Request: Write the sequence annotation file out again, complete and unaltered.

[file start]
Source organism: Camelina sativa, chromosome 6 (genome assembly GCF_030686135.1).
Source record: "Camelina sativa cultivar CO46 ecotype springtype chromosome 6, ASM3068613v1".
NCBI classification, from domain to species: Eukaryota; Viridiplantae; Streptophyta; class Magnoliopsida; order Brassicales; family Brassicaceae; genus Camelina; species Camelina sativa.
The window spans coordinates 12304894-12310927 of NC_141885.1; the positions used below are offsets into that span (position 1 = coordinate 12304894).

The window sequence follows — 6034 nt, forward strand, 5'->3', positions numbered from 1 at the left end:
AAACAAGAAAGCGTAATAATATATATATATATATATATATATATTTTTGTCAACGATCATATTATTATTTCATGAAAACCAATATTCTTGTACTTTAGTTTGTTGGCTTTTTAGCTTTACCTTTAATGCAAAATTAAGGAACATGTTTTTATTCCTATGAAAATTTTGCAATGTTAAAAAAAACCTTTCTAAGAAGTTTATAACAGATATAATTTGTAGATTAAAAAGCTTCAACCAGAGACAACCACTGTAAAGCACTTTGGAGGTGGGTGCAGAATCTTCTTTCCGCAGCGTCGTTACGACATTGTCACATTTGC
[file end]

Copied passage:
Source organism: Camelina sativa, chromosome 6 (genome assembly GCF_030686135.1).
Source record: "Camelina sativa cultivar CO46 ecotype springtype chromosome 6, ASM3068613v1".
NCBI classification, from domain to species: Eukaryota; Viridiplantae; Streptophyta; class Magnoliopsida; order Brassicales; family Brassicaceae; genus Camelina; species Camelina sativa.
The window spans coordinates 12304894-12310927 of NC_141885.1; the positions used below are offsets into that span (position 1 = coordinate 12304894).

The window sequence follows — 6034 nt, forward strand, 5'->3', positions numbered from 1 at the left end:
AAACAAGAAAGCGTAATAATATATATATATATATATATATATATTTTTGTCAACGATCATATTATTATTTCATGAAAACCAATATTCTTGTACTTTAGTTTGTTGGCTTTTTAGCTTTACCTTTAATGCAAAATTAAGGAACATGTTTTTATTCCTATGAAAATTTTGCAATGTTAAAAAAAACCTTTCTAAGAAGTTTATAACAGATATAATTTGTAGATTAAAAAGCTTCAACCAGAGACAACCACTGTAAAGCACTTTGGAGGTGGGTGCAGAATCTTCTTTCCGCAGCGTCGTTACGACATTGTCACATTTGC